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MPhil in Engineering for Sustainable Development

global challenges, engineering solutions

Studying at Cambridge

Emily Castro-Prieto

Assessing sustainability of a Nationally Appropriate Mitigation Action for energy-efficiency measures in the Mexican residential building sector

Emily Castro-Prieto

Assessing sustainability of a Nationally Appropriate Mitigation Action for energy-efficiency measures in the Mexican residential building sector

 

As the Kyoto Protocol commitment period draws to an end, the climate change international negotiations are now evolving to promote more participatory climate instruments to better engage developing countries in reducing global green house gases (GHG) emissions.

A promising climate framework has been the agreement that developing countries may voluntarily propose to undertake Nationally Appropriate Mitigation Actions (NAMAs) with the option to be supported by industrialized countries. Mexico has been a leader in designing the NAMA roadmap. One of its proposals includes the Supported NAMA Design Concept for Energy-Efficiency Measures in the Mexican Residential Building Sector. That report discusses how to combine and repackage ongoing and planned Mexican GHG reduction programmes to increase their impact and to set an urban planning process under a NAMA concept. The effective implementation of NAMAs would require the development of an overall framework for enabling policies and financial mechanisms, while ensuring that the sustainability drivers are preserved.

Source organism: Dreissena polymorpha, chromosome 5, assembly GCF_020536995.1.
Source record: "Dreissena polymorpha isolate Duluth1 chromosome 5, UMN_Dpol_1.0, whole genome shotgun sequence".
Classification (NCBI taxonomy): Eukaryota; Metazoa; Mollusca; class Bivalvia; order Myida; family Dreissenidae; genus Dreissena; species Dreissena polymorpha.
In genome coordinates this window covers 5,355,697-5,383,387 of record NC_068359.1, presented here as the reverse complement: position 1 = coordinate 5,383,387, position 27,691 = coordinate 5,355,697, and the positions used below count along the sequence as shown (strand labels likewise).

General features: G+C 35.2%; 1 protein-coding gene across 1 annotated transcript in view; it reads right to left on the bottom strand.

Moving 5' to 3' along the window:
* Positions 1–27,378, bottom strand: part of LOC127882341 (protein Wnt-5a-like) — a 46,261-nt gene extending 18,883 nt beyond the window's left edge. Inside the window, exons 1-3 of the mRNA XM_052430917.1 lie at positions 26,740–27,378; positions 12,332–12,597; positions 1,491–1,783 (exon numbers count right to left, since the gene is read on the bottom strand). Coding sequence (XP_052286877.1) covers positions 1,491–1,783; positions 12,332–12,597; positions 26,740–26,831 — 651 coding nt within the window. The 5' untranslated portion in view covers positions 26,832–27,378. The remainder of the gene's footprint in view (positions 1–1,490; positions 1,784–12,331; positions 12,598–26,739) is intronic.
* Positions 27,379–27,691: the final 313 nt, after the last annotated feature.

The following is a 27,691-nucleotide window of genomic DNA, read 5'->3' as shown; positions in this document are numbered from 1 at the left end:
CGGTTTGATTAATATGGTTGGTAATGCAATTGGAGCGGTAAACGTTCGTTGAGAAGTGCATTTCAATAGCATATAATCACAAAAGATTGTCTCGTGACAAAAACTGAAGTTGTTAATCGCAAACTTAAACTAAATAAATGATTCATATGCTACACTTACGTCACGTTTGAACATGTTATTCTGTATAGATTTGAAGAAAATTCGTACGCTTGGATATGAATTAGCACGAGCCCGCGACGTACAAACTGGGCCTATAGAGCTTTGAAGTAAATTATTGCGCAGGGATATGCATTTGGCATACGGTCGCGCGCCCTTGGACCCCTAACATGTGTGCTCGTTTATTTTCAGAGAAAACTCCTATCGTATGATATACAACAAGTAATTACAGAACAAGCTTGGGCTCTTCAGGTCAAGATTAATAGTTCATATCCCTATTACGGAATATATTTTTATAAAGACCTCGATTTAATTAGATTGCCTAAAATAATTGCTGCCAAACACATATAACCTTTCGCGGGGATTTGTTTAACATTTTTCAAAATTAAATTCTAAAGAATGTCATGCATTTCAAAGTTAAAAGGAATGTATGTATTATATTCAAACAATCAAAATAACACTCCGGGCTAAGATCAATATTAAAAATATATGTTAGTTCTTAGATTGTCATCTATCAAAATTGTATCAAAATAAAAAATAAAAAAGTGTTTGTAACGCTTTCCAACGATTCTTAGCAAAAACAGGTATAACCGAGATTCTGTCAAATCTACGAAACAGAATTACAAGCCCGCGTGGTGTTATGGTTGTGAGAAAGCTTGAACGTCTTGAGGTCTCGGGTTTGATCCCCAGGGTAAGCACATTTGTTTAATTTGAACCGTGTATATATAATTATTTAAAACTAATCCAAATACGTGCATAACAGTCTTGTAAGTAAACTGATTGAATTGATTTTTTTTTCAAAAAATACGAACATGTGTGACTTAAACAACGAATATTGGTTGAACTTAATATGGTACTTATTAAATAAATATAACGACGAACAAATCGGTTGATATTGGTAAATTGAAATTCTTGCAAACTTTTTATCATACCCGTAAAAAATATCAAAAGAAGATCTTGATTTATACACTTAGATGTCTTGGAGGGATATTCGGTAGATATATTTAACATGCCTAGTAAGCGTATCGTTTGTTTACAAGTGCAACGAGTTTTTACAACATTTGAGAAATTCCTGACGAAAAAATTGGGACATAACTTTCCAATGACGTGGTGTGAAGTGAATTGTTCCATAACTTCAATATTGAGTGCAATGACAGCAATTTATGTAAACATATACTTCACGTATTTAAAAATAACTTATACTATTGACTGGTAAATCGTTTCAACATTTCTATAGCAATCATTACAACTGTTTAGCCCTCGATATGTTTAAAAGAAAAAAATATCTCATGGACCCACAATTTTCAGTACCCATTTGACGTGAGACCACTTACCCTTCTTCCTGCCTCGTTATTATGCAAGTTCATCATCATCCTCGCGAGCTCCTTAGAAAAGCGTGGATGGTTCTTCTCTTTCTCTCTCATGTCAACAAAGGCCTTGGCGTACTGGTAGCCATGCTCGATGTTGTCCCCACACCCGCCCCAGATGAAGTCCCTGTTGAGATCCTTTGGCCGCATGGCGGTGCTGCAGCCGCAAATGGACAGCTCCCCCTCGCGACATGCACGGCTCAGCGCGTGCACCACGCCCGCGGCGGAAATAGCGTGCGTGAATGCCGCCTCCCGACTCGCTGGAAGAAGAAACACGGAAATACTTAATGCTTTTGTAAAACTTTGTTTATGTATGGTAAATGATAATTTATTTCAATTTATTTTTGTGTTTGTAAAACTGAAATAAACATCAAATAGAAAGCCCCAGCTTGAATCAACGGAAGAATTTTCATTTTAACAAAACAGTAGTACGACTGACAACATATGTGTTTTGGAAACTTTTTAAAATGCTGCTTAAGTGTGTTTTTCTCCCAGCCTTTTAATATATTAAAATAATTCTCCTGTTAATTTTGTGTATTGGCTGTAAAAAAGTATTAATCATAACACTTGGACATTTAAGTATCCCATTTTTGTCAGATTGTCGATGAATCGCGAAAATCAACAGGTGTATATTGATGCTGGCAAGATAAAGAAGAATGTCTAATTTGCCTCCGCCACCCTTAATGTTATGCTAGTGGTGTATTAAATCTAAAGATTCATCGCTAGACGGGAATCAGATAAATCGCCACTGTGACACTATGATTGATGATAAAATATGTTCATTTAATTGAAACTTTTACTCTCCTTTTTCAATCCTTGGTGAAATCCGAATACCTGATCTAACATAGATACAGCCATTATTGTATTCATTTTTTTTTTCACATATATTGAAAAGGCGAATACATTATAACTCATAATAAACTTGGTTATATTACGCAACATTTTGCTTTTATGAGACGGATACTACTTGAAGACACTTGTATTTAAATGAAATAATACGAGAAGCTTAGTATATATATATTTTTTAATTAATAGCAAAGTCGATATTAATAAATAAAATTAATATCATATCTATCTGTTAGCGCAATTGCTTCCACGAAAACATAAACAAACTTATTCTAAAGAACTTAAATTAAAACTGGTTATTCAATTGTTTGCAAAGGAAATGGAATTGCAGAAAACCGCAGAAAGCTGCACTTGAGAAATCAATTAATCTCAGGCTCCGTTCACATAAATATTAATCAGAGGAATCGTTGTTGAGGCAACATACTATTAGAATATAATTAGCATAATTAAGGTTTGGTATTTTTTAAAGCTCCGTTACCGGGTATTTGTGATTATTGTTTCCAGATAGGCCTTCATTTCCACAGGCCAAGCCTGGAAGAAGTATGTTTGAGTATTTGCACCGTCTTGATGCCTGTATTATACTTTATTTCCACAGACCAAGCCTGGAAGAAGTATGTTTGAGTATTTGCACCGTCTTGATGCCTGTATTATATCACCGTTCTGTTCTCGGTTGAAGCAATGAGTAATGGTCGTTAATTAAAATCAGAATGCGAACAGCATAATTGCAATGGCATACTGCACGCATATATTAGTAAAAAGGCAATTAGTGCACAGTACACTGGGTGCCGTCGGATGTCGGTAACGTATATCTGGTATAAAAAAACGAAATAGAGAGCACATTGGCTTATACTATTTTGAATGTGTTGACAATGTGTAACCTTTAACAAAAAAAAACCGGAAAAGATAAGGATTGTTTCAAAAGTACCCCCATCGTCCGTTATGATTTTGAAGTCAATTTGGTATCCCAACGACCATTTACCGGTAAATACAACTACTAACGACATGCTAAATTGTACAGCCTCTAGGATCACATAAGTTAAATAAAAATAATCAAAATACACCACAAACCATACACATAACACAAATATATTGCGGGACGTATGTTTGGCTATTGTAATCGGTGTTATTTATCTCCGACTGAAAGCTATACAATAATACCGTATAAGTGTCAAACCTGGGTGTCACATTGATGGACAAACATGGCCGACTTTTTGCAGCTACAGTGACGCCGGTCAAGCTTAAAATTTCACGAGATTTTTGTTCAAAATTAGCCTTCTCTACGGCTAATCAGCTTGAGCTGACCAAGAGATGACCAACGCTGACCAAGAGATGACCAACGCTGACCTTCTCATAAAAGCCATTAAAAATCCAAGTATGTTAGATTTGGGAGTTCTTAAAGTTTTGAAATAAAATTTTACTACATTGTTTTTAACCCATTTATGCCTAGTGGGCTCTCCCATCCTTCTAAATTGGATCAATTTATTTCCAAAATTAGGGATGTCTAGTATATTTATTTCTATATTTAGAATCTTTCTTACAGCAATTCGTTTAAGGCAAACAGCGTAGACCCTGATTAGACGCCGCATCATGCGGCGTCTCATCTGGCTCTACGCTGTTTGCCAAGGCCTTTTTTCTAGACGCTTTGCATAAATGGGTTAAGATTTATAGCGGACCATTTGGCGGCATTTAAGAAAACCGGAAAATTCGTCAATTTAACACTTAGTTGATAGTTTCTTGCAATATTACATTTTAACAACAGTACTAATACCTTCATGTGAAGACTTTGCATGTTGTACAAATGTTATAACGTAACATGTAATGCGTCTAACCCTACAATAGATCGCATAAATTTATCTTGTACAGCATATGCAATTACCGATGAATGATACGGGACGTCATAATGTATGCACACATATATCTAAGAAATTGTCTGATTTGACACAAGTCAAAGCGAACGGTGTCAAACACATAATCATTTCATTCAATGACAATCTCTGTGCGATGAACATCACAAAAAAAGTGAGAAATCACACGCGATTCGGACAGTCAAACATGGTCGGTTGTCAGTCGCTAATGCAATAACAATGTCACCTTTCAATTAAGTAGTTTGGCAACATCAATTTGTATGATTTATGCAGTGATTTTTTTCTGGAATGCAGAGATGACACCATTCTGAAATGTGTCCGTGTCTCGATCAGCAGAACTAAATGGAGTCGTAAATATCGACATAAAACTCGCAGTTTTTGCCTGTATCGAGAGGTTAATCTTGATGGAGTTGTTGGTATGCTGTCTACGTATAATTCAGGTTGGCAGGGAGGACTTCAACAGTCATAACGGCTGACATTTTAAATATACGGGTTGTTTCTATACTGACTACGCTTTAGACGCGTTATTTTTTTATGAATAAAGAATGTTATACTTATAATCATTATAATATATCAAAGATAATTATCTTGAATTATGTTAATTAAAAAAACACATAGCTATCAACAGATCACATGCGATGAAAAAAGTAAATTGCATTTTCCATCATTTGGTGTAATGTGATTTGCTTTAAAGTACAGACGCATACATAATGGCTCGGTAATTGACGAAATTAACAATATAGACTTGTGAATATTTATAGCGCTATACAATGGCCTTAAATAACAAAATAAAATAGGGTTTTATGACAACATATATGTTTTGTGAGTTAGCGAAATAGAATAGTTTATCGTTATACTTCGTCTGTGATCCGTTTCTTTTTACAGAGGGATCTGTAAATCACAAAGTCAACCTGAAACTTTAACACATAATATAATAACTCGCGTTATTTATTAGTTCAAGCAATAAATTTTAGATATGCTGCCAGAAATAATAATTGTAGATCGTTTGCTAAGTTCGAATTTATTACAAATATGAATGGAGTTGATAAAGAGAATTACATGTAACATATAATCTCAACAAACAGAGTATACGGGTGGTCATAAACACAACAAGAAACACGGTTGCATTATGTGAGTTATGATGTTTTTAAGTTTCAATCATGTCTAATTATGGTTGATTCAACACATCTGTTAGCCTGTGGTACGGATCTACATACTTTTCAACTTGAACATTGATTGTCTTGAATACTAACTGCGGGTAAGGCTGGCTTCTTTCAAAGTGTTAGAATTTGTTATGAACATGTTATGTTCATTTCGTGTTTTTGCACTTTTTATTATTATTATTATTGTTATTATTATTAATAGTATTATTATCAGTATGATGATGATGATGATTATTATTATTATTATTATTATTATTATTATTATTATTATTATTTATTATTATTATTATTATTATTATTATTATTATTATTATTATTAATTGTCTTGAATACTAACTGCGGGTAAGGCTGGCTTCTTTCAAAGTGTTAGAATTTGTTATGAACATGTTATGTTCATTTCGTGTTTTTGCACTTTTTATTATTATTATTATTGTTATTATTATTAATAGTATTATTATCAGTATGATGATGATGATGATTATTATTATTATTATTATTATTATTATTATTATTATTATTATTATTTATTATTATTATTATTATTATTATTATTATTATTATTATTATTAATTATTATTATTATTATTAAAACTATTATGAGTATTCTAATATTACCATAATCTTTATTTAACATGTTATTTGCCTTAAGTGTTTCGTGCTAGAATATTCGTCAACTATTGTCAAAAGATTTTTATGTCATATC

This research evaluates the effort to overcome barriers to the implementation of the Residential NAMA under an integrated sustainable development analysis. Relevant NAMA players have played a large role in discussing the drivers and current state of. The key resulting indicators are grouped in scopes of sustainable development (environmental, social, economic and network governance). To complement the study, different methods for integrated sustainability assessment are compared in order to propose the adoption of the most suitable for the Residential NAMA context.

Three benefits can be obtained from the use of this framework: it could be replicable to other NAMA pilots; helps policy-makers to direct their efforts in tackling those barriers that have greater impact to SD; provides the foundation to build an SD indicator system contextualized to the specific sectorial needs.